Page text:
Looking back at those early years, I realise how formative they were. I still have the collecting bug - boxes and dishes of shells, nuts, seeds, pieces of bark, fragments of lichen, feathers, tiny delicate animal bones, rusty washers and flaking paint. That's before I even mention the threads and fabrics! Being a typical Pisces, I float through life, sometimes devoid of discipline, other times, totally OCD especially about storing threads by colour, in labelled boxed, by weight, by fibre content, by usage. Many a happy hour is spent "sorting". A typical avoidance technique, I know, but a pleasure in itself.

A box of ‘treasure’ for a recent group project

Recently, I was lucky to attend a workshop taught by Amanda Hislop. It was a revelation to me. I love colour of any hue, but I restrained myself on that course to using shades of white, grey and beige. What a release! I loved the work I produced, the calmness it brought to the end result and the process itself. It's a well known fact that our eyes see colour first, shape second and then if you addpattern, the first two become scrambled. By using the calm whites, greys and beiges, the work retained a crispness that I softened where required with strands of fibre and torn papers. Saying that, one of my favourite pieces I produced isn't based on a visual starting point and isn't in pale colours. It's a piece I entitled "Meg Merrilles" taken from the poem by John Keats. It's based on scenery and colours from the life of Meg who lived on the brooding moors in Scotland. I hand dyed all the fabrics and layered them with simple stitches to form a panorama of the moors. It's a piece I look at and think -"Yes, I can live with that one"..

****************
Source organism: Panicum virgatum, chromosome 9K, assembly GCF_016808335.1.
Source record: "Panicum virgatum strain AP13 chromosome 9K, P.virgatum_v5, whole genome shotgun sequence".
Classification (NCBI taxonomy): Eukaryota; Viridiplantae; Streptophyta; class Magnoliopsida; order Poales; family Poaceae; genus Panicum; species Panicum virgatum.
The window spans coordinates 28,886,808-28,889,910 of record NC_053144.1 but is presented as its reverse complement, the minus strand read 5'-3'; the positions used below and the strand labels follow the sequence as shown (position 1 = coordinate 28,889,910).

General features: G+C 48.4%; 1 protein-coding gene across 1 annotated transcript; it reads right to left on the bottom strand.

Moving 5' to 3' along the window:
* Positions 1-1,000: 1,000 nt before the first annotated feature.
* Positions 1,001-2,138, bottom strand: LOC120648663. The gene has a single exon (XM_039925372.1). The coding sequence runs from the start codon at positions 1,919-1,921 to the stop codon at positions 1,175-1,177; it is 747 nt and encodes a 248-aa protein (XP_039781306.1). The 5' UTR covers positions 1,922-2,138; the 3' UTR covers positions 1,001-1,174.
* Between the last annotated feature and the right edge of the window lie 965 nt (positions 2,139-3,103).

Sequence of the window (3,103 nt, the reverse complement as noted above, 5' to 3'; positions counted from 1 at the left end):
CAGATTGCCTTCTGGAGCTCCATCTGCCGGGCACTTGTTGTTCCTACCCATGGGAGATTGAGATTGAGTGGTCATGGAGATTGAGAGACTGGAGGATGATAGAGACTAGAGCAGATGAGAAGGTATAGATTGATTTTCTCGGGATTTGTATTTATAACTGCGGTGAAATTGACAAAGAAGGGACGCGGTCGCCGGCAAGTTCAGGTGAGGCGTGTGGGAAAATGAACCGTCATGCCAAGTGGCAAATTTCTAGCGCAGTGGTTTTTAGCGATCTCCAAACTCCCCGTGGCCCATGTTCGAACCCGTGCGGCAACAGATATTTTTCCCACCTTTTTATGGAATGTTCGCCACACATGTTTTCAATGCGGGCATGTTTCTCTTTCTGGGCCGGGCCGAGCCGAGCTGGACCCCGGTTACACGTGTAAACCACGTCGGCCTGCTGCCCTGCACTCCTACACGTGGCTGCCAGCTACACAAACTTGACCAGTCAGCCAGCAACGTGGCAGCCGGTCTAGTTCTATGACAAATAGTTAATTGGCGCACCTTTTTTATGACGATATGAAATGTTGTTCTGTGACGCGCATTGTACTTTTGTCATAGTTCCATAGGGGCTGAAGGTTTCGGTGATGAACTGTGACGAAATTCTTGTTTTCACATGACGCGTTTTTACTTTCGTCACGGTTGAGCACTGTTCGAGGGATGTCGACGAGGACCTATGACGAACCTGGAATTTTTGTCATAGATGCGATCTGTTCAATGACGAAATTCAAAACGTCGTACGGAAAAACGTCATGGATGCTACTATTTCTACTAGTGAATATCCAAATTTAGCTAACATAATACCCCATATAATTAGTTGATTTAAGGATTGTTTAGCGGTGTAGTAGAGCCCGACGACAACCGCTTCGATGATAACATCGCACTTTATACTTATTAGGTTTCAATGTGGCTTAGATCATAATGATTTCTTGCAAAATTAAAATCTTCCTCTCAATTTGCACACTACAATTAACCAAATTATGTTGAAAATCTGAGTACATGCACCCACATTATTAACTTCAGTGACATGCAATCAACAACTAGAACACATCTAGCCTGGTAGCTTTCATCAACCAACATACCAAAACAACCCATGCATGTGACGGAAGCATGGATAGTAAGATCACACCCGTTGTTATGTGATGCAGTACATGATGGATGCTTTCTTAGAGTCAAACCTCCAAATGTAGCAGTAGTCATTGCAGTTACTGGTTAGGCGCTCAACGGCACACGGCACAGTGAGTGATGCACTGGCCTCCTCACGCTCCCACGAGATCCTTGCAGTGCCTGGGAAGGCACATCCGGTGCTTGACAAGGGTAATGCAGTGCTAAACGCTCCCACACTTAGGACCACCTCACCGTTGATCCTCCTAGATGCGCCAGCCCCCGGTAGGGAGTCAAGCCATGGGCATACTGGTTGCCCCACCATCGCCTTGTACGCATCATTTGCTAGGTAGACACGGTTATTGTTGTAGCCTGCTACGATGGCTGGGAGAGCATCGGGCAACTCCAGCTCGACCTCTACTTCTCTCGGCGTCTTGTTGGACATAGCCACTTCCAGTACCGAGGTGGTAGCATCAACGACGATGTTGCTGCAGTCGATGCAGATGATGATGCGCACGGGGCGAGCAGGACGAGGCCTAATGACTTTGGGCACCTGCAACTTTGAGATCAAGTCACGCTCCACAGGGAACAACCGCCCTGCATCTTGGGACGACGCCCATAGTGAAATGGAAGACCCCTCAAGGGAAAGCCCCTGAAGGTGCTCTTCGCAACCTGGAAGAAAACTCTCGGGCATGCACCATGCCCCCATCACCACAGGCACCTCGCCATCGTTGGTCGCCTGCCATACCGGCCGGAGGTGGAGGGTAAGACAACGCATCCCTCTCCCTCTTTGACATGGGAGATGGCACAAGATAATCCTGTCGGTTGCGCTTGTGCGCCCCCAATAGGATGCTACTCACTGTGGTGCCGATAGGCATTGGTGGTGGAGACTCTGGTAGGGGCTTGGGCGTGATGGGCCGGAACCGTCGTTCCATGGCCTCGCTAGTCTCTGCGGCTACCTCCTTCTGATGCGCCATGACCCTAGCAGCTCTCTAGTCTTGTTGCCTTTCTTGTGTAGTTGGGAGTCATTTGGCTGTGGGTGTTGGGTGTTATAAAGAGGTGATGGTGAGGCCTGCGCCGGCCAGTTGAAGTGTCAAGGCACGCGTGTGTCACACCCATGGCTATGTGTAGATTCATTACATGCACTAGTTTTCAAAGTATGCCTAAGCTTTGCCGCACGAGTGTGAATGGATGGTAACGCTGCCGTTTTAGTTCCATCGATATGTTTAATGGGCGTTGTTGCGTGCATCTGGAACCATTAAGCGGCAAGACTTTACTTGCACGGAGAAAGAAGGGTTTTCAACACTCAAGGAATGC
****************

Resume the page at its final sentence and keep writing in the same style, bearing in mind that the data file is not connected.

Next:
Touch image to enlarge